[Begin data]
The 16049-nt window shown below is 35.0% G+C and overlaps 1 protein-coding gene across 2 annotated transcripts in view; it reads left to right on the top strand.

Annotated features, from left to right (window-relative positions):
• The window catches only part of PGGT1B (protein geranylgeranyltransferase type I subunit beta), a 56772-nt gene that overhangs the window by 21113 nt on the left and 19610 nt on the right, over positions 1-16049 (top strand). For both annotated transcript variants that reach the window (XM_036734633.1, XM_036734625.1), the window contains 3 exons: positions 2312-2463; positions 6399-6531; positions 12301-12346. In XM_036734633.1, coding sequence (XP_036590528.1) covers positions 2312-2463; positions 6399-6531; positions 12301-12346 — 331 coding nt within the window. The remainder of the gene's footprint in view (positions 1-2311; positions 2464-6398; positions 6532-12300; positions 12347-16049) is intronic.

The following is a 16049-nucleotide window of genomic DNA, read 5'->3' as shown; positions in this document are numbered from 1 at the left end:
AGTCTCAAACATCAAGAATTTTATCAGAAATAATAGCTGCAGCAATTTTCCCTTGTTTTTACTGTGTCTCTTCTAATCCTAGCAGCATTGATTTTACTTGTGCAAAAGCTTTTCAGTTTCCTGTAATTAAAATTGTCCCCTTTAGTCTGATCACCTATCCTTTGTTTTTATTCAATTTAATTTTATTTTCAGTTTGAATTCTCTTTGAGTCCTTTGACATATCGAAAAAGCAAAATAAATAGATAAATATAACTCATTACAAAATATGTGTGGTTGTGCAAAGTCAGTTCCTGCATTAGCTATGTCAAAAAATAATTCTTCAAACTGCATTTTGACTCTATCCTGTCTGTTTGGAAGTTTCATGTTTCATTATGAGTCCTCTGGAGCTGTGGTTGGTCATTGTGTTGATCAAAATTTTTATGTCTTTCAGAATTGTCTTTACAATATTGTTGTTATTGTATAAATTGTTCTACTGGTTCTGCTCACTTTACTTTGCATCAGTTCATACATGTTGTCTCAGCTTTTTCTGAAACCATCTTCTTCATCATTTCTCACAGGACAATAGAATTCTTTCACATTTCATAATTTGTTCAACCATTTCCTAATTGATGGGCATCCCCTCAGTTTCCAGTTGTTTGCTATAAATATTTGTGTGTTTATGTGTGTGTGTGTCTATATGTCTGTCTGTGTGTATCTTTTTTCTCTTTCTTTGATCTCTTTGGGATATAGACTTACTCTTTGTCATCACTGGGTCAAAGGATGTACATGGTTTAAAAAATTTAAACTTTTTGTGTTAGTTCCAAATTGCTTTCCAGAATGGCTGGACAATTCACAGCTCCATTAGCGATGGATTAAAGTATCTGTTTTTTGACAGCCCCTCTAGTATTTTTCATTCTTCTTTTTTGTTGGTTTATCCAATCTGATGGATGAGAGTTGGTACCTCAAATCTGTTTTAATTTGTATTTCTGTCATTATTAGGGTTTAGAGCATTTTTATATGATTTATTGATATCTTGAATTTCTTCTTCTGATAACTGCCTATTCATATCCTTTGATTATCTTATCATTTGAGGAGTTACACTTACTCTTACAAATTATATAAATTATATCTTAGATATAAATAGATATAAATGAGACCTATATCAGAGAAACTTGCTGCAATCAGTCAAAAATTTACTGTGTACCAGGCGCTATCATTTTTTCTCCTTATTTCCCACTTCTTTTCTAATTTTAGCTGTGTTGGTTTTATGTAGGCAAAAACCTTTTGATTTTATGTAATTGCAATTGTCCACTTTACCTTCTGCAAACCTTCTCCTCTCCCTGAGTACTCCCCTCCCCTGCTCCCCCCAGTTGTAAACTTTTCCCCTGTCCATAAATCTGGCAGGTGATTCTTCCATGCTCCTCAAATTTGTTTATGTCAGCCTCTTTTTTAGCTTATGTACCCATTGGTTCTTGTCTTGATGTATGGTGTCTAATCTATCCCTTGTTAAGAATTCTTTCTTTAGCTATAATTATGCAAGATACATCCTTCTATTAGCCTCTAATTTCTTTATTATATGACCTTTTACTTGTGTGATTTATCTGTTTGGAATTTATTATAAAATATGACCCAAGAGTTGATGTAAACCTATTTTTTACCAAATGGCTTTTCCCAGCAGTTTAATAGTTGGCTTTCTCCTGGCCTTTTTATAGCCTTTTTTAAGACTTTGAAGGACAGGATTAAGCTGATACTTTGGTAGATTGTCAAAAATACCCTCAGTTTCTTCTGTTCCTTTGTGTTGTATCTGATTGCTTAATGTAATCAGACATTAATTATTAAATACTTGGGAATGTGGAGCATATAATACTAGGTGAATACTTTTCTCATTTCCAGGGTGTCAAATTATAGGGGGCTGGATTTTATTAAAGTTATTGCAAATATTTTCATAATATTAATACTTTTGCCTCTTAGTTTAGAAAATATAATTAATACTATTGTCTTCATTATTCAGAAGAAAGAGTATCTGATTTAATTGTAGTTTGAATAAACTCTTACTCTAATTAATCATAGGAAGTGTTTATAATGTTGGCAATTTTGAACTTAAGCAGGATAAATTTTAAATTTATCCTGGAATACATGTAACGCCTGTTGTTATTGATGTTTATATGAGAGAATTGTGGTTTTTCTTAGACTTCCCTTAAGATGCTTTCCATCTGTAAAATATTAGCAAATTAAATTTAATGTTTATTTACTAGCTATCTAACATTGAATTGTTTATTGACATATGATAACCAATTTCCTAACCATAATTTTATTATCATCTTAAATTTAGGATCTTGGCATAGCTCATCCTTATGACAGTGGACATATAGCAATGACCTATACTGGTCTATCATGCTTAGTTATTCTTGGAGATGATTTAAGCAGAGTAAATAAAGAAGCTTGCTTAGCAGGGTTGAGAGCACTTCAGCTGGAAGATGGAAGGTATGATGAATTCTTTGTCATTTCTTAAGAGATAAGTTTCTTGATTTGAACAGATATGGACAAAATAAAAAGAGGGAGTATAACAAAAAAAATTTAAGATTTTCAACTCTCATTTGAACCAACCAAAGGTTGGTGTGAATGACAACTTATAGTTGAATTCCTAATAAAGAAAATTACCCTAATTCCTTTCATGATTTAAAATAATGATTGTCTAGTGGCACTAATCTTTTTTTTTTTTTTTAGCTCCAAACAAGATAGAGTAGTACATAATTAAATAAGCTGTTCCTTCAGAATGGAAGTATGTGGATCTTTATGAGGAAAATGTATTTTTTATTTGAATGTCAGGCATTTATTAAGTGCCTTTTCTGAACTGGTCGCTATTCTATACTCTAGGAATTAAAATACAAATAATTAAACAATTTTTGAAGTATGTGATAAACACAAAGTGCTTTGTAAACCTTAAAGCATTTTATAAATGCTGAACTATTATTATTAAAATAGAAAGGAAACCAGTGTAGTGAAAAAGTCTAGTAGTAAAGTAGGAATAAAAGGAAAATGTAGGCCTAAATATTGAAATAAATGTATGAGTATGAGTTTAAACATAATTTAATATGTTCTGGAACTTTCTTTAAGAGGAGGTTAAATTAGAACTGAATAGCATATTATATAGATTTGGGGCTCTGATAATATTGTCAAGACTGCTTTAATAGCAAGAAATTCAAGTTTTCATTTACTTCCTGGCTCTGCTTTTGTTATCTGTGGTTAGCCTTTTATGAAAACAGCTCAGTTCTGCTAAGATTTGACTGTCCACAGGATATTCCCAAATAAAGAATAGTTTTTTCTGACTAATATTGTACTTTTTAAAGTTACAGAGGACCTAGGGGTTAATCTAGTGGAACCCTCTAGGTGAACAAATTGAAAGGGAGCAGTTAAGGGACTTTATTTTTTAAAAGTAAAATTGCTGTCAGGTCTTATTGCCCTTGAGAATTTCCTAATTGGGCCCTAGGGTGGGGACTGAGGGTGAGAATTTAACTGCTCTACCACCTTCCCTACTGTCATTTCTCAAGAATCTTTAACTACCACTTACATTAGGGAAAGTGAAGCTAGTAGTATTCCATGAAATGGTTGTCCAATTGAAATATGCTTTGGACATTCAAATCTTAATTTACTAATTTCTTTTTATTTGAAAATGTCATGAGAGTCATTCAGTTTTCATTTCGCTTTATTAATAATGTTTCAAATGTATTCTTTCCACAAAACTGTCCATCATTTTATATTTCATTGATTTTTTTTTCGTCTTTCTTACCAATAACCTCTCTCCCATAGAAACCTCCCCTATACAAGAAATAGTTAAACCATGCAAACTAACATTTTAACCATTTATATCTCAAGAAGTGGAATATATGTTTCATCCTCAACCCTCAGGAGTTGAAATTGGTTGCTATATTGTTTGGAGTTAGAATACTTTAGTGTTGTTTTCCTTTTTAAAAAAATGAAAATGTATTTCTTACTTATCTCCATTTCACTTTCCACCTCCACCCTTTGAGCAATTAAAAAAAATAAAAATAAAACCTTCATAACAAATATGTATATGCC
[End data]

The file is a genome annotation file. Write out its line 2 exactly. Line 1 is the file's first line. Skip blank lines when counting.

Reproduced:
Annotated features, from left to right (window-relative positions):